Cabin 28

Book-ended by a police interview, Andrew Jones’ Cabin 28 is based on a long unsolved murder case which took place in 1981.

Living in a holiday resort in Keddie, California the Sharp family headed by mother Sue have moved here to get away from some family problems.  Everything seems pretty idyllic as far as large families go and Sue is friendly with one of her neighbours whom she often shares a cup of coffee with.  Of course nothing is what it seems in this small rural community and one evening whilst the family are asleep one of the daughters hears a knock on the door.

A man who appears to be wearing a hoodie is there asking for help.  Tina, one of the daughters (possibly the stupidest character in a film this year) doesn’t let him in.  He soon goes but returns with a vengeance along with some masked goons.

The Keddie murders are notorious in the US as four people were slain for no apparent reason and the case remains unsolved to this day.  Of course no one really knows what happened apart from the actual killers and the victims, so ‘One Man Film Industry’ Jones along with his writer John Klyza have provided their version of events with nutters in scary masks stalking the family.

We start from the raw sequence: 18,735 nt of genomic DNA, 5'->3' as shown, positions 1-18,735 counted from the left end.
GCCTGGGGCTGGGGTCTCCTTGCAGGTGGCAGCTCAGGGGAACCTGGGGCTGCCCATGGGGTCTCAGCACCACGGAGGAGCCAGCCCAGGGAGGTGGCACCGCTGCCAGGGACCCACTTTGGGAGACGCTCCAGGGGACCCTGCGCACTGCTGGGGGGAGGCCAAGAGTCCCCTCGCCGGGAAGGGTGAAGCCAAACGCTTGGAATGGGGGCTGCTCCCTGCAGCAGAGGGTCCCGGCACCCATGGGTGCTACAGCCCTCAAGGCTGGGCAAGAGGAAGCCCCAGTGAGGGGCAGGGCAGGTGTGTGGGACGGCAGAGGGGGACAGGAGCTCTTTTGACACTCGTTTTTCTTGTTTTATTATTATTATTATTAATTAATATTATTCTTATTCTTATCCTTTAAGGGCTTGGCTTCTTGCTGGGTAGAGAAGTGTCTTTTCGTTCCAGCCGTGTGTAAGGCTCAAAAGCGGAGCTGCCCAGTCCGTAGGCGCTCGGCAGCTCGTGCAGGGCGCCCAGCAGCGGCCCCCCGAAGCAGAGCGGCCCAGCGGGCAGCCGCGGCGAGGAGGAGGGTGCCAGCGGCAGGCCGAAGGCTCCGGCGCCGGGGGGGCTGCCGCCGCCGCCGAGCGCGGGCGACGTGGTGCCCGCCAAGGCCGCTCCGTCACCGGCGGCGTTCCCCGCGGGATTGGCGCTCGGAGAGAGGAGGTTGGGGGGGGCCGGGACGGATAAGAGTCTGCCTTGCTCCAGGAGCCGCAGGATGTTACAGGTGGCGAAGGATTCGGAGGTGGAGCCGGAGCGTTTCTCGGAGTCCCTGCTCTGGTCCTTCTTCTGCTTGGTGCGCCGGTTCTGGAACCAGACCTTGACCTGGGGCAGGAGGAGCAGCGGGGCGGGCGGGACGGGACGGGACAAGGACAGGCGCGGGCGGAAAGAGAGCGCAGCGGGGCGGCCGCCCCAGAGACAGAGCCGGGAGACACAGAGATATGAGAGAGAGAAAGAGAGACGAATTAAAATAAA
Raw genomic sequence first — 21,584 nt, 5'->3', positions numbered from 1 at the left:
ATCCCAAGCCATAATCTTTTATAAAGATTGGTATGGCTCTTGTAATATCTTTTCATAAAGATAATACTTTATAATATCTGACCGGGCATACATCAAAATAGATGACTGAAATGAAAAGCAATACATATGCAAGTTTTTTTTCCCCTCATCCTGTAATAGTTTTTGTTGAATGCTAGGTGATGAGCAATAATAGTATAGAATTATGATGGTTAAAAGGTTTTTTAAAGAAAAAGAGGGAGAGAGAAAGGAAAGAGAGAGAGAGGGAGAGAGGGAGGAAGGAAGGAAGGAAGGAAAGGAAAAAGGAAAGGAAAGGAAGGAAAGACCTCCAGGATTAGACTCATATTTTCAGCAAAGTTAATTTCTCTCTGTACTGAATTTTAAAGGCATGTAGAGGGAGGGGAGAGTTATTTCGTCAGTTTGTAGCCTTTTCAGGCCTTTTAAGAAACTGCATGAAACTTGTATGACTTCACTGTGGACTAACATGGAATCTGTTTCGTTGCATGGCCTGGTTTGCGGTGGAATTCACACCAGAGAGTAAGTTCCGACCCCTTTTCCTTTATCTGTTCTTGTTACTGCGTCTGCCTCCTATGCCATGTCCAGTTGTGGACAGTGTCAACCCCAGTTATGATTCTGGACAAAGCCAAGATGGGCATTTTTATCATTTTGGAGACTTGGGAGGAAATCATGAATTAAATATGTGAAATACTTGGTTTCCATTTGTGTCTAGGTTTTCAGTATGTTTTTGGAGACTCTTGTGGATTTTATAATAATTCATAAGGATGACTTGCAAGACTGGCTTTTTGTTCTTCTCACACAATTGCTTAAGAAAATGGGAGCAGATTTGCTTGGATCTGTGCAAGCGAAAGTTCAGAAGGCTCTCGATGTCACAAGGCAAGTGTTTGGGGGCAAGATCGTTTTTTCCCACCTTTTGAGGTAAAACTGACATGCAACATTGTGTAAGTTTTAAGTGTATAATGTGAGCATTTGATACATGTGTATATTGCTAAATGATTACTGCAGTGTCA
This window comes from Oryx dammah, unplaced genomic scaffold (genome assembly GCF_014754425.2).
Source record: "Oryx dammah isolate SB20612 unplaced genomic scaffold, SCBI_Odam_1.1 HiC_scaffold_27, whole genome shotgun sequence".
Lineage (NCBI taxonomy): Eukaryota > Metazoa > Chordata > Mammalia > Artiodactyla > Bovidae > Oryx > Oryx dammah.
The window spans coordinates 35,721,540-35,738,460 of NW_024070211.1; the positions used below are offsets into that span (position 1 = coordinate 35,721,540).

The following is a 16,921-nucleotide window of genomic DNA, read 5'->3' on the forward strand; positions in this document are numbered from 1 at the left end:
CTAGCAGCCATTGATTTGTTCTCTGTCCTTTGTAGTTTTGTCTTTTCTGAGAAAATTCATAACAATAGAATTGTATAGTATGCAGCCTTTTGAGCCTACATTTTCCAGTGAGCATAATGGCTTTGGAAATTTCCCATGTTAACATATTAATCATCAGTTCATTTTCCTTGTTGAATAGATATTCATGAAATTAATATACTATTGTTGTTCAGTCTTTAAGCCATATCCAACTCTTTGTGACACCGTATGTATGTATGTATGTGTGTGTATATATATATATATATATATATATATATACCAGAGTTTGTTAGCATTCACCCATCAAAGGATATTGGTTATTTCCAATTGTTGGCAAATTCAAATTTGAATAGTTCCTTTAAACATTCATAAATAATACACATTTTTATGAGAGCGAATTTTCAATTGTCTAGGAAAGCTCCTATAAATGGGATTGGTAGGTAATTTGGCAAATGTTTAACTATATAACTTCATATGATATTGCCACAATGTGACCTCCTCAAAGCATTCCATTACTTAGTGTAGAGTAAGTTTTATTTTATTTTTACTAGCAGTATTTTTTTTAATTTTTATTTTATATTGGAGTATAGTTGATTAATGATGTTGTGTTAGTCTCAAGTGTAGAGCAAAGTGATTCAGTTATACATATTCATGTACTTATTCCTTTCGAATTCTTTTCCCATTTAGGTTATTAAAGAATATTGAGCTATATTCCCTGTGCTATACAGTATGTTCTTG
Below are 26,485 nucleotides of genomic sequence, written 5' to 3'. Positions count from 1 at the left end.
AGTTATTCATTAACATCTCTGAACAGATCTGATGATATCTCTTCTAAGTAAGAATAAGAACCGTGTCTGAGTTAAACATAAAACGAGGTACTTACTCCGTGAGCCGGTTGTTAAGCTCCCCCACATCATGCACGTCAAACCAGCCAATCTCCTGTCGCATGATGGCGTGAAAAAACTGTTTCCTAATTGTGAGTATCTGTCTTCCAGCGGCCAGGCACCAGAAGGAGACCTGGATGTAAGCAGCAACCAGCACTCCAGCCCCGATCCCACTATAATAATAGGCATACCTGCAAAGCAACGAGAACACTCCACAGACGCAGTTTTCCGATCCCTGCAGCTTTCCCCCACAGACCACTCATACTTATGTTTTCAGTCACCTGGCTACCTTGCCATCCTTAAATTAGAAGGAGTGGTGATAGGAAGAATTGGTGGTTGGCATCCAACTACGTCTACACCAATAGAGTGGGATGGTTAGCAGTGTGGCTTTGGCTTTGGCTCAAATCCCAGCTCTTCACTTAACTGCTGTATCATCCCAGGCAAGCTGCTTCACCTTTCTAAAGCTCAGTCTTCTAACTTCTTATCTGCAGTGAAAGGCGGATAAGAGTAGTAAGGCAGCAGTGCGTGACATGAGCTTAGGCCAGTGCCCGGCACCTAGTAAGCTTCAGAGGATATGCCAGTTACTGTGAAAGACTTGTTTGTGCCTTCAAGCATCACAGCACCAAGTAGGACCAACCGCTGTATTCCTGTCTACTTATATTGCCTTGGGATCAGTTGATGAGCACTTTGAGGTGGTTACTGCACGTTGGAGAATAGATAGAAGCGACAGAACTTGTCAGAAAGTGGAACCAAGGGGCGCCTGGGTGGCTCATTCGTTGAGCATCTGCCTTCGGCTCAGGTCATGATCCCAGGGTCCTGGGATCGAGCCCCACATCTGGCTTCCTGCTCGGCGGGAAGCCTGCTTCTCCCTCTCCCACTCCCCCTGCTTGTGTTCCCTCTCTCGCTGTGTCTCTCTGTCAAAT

Jones’ regular go to actor Lee Bane (also a producer) pops up again as Marty, a creepy red neck who possibly could be something to do with the slayings and sports a fabulous over the top hick accent.  The film is pretty relentless in it’s cruelty towards the victims and the violence at times is also pretty nasty.  One of the psycho’s wig is awesome as it looks like they could have stole it from WWE wrestler Goldust and with it’s mask forms quite an eerie sight.

It’s a pretty short film, so it doesn’t hang about getting to the action and contrary to other people’s reviews I really enjoyed it.  Considering the film was actually made in Wales, I think the film makers have pulled off a little miracle.  Why not have a cross-over movie with the killers taking on Robert?  There’s a story idea for you, Mr. Jones.

  • Starring Terri Dwyer  Lee Bane  Derek Nelson  Harriet Rees
  • Director Andrew Jones
  • 4 Digital Media